One cannot talk about social interactions in society without talking about gender. Gender is part of According to Macionis (2015), gender is “the personal traits and social positions that members of a society attach to being female or male”. Most societies only view gender as being either male or female. An individual must portray their gender correctly in order to be normal in society. Meaning a woman must act feminine and a man must act masculine. However, what happens when an individual chooses not to “do” gender? How does society respond to those who do not participate in “doing gender”? In order to answer these questions we will have to explore what it means to say that gender is a social construction and what is means to “do” gender. In the process we will define impression management and explain how Lucal (2012) engages in impression management with regards to doing gender and along with identifying which sociological theoretical approach best explains why we do gender. First, when it comes to social interactions, it play a big role on what it means to do gender. “Social interaction is the process by which people act and react in relation to others” (Macionis 2015: 114). As humans we assign meaning to everything that we see, for example when we see nail polish and makeup we automatically categorize them as things that are associated with women. This is also what it means to say gender is a social construct because a social construct is “the process by which we
Throughout this course, we have discussed how the differences in the social construction of gender, race, class, and sexuality have led to discrimination and inequality of those classified under a variety of these categories. Through understanding the significance of these social constructs on society it becomes apparent the intersectionality they have when it comes to understanding why certain groups may face discrimination or inequality. This paper examines gender inequality and how the social construction of gender makes it difficult for the pursuit of equality amongst genders.
In the article, “Doing Gender,” West and Zimmerman (1987) argues the concept of gender as a social activity or interaction, as opposed to an intrinsic individual value. These activities and interactions are socially constructed norms of male and female, masculinity and femininity. To further explain gender, the authors define 3 important concepts: sex, sex category, and gender. Sex refers to biological factors (e.g., hormones, genitalia), sex category refers to visual markers (e.g., dress, hairstyle), and gender is the interactive piece. The authors state that doing gender is always certain and ongoing as it is embedded in everyday life (e.g., the way we dress, walk, sit, and communicate) and it is the individual who holds sole responsibility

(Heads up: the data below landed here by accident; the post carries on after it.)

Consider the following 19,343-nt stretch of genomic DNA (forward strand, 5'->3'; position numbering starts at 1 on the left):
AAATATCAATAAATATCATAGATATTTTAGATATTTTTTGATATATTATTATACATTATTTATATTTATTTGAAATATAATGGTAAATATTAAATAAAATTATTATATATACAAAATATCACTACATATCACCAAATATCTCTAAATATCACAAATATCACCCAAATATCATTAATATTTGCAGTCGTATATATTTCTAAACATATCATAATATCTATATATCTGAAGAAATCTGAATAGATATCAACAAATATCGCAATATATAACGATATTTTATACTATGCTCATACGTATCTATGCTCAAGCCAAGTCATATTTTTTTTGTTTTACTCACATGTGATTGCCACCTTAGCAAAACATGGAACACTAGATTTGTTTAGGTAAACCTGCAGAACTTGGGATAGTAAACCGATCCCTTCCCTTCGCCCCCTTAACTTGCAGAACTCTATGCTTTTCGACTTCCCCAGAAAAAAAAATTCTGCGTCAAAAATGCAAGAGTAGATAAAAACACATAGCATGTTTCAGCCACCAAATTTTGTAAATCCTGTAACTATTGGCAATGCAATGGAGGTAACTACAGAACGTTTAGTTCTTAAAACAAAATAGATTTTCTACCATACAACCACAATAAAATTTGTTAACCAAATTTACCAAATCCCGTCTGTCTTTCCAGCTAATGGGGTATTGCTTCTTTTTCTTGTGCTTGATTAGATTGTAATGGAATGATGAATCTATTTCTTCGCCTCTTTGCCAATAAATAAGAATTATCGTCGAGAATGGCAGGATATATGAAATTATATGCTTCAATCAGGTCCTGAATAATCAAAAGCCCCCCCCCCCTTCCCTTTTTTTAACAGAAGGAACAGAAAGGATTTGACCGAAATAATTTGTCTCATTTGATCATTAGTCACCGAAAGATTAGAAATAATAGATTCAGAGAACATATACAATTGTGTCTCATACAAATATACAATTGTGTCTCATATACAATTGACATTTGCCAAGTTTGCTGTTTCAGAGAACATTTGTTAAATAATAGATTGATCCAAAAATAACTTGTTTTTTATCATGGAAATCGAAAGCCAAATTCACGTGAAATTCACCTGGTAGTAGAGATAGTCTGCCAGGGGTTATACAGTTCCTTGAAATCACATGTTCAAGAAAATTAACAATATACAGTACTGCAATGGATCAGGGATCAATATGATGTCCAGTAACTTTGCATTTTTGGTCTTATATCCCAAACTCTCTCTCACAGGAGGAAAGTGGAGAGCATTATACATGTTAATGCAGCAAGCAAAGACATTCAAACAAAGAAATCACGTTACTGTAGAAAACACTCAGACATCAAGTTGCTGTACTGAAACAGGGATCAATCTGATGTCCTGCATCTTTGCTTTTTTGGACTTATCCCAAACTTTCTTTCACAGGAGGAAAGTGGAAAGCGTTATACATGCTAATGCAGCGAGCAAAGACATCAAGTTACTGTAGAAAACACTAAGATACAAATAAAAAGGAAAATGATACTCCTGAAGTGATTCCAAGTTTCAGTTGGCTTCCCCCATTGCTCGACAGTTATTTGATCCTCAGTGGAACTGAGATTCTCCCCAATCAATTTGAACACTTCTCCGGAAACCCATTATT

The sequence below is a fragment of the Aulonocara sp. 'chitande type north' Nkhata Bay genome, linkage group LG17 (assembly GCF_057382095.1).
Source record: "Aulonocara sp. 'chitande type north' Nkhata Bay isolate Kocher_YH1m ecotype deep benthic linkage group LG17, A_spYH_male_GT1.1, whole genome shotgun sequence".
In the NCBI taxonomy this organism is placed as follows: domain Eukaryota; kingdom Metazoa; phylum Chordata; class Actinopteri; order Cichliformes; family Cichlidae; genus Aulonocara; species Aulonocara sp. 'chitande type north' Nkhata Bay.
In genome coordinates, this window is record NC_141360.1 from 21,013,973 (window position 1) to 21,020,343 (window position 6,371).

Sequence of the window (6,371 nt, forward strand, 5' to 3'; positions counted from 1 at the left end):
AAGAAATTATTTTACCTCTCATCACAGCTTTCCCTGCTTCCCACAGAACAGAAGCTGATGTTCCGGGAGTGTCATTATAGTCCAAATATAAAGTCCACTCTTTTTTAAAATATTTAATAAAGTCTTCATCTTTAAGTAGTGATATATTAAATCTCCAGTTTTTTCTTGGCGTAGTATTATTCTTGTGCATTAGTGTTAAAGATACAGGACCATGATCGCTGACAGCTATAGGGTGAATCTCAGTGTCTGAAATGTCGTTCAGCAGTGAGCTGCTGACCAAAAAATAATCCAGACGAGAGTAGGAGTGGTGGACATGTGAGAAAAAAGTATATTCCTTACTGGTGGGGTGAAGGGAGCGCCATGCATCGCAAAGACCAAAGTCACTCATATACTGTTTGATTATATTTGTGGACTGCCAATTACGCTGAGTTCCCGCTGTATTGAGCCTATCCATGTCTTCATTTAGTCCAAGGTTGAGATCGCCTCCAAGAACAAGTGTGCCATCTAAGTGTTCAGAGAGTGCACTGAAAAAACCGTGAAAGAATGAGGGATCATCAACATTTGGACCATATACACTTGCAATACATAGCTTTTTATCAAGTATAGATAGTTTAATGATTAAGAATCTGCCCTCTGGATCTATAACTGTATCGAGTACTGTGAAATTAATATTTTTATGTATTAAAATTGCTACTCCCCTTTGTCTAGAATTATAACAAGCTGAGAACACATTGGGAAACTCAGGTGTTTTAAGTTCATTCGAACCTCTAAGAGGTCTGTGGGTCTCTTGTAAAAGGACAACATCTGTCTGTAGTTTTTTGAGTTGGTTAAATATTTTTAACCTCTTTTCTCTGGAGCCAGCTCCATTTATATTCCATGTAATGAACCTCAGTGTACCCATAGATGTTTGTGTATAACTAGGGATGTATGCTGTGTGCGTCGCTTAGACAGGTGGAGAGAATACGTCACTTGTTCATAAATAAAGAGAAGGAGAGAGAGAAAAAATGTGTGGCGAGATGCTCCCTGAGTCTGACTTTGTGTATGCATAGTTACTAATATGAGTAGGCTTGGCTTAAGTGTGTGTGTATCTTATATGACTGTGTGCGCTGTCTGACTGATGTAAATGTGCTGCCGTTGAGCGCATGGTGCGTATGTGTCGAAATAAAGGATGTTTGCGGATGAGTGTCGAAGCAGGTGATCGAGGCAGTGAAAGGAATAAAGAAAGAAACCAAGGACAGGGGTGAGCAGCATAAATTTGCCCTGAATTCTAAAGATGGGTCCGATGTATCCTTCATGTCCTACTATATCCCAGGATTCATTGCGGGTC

Radical changes in modern society have decreased the intense constraints gender stereotypes once had. Stereotypes are generalizations about a group of persons, in this case, gender roles fit under the stereotype branch as they are expectations based off of society’s views of either sex. Thus, forming social constructs; the generalization and expectations held by a group or person due to society. Gender is the traits one picks up based on what sex they are; for example, the social construct of masculinity and femininity are gender roles that are derived from the stereotypes passed down from society. In contrast, sex is the body parts one has that has the primary function of reproduction (Source A).
The word gender can be described as the state of being male or female and is typically used to describe cultural differences as opposed to biological ones. Additionally, the definition of gender has continuously been a controversial issue due to its lack of clarity in regards to battling complicated social injustices. Furthermore, the construction of gender as a social category has recently been criticized for the lack of inclusiveness to women of color and the consistent habit to view both gender and race as restrictive divisions of experience and reasoning. Seeing those criticisms has led to the development of the term intersectionality which deals with various layers of subjection that women live with and addresses more than just the
According to social construction theory, gender is formed by our own beliefs and actions. For instance, many people would believe a farming job would be for a male but it can also be a female job as well. Usually women do house work while men do other duties outside such as landscaping. The definition of gender clearly states ‘“ the behavioral, cultural, or psychological traits typically associated with one sex or one’s sex.”’. (Lecture 3, Page 2). Many people would believe that gender has to do with gonads or reproduction organs but it actually refers how an individual clearly view themselves. A female could be born by sex but then could identify the gender as a male because in their life, there could be masculine acts involved. Other words, socially constructed also means that “society or culture creates an idea, a physical object, a
The way society is taught to be socialized is salient and goes unnoticed, therefore it is valid to claim that gender is socially constructed through our everyday practices, whether we are aware of the construction or not. With socialization beginning the instant a child is born, the process is continuous through out adolescence and varies dramatically across the two genders. With guidance from institutions and arenas such as education, sports, music and the mass media gender seems to be coerced, as it comes with a scripted set of behaviors and attitudes. This essay argues that gender is socially constructed on an everyday basis. To further explain this thesis the essay will draw on early childhood socialization of masculinity and femininity,